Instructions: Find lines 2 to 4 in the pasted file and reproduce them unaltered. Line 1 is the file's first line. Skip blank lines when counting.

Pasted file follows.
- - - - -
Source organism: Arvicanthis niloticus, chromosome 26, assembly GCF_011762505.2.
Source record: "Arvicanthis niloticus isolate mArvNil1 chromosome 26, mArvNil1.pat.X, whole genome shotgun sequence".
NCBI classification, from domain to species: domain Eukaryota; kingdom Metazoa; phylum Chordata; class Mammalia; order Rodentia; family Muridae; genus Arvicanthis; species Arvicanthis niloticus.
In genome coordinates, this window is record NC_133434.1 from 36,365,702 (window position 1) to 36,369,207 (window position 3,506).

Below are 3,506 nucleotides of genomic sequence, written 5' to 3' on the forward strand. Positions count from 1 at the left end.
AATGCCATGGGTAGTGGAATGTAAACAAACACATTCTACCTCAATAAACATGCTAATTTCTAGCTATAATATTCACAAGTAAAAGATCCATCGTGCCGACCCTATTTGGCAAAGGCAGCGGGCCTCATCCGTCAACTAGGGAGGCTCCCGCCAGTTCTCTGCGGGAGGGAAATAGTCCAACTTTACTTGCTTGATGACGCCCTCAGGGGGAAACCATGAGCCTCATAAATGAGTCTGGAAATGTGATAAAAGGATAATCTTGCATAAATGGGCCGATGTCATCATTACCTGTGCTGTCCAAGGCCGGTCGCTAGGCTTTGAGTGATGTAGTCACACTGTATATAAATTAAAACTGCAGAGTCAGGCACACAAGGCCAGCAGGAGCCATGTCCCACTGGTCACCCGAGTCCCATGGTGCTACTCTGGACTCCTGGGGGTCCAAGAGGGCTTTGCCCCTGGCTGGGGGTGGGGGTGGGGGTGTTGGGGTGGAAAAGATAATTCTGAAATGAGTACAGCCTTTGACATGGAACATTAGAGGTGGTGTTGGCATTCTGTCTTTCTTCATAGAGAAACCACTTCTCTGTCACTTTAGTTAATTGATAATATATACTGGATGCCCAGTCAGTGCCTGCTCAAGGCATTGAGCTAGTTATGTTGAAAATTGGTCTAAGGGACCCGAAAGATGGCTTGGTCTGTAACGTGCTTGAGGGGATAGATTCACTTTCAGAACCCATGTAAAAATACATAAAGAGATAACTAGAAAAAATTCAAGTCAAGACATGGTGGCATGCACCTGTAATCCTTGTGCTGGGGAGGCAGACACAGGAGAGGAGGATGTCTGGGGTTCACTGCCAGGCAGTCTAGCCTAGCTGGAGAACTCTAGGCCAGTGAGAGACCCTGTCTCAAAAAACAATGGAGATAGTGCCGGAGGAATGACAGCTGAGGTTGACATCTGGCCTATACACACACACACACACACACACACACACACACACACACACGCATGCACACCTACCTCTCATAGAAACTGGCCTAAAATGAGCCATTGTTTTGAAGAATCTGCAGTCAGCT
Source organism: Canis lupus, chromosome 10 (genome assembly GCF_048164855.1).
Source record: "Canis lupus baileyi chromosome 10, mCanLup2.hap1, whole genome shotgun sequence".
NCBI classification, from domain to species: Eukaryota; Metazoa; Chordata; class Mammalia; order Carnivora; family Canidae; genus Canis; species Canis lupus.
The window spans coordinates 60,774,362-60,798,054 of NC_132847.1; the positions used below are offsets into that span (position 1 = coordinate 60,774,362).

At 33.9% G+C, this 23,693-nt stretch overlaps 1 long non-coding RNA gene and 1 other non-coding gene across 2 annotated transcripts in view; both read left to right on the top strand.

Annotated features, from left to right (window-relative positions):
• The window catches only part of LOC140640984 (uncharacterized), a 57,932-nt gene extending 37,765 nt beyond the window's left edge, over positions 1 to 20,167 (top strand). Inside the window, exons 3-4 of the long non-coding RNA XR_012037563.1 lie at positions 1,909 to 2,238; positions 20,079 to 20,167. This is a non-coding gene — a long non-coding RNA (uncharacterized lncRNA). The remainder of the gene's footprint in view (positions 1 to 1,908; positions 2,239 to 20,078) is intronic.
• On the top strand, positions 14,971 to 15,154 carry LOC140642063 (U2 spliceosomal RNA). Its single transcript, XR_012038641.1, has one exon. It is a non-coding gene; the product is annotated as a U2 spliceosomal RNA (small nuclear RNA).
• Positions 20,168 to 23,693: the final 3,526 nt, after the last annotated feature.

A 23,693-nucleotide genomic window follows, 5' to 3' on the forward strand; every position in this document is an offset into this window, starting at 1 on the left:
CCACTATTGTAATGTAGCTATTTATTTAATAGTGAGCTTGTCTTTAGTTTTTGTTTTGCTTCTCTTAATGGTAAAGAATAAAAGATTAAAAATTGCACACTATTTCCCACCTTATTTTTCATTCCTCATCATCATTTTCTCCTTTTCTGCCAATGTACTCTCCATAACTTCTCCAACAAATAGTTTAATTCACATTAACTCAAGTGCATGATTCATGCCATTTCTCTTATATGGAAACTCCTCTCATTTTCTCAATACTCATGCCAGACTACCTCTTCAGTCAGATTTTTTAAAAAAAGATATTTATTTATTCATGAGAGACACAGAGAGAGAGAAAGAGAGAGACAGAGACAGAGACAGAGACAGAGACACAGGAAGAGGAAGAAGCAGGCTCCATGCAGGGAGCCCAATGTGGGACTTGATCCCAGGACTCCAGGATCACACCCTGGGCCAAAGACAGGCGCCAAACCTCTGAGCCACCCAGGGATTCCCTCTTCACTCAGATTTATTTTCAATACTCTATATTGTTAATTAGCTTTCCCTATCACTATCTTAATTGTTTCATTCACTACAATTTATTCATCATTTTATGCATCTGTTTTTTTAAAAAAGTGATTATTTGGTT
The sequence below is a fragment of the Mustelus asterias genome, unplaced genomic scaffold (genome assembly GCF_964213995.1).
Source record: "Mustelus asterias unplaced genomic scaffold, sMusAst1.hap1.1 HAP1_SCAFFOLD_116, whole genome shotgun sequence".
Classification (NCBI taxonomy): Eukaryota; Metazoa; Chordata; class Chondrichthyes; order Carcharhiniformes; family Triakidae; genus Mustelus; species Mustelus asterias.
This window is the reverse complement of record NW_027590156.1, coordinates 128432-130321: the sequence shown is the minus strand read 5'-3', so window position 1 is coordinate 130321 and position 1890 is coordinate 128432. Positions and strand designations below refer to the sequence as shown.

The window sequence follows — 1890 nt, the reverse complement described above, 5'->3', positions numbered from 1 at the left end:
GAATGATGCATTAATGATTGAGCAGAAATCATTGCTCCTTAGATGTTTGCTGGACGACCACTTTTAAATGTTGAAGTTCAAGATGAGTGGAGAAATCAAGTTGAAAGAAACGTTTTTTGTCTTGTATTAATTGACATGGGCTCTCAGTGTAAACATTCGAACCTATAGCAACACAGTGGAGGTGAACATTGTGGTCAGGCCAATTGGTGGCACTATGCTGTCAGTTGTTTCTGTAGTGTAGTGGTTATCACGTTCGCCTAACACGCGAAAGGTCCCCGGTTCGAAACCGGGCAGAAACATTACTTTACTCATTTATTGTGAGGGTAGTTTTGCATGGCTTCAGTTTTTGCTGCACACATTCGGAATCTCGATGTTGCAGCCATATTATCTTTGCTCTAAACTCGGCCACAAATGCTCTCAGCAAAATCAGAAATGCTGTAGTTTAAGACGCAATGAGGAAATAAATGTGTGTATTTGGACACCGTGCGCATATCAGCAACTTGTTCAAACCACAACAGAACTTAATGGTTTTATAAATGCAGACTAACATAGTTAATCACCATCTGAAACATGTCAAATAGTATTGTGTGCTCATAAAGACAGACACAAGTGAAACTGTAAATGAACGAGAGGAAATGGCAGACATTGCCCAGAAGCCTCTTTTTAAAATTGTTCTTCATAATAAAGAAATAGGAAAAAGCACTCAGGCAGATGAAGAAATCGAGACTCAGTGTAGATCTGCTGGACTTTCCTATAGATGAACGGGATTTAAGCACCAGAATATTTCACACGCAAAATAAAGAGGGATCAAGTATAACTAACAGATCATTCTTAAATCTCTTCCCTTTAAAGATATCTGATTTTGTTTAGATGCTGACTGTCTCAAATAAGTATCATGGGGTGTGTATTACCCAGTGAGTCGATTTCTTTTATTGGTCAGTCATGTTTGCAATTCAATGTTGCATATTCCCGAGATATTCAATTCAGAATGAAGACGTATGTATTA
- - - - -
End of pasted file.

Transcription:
Source record: "Arvicanthis niloticus isolate mArvNil1 chromosome 26, mArvNil1.pat.X, whole genome shotgun sequence".
NCBI classification, from domain to species: domain Eukaryota; kingdom Metazoa; phylum Chordata; class Mammalia; order Rodentia; family Muridae; genus Arvicanthis; species Arvicanthis niloticus.
In genome coordinates, this window is record NC_133434.1 from 36,365,702 (window position 1) to 36,369,207 (window position 3,506).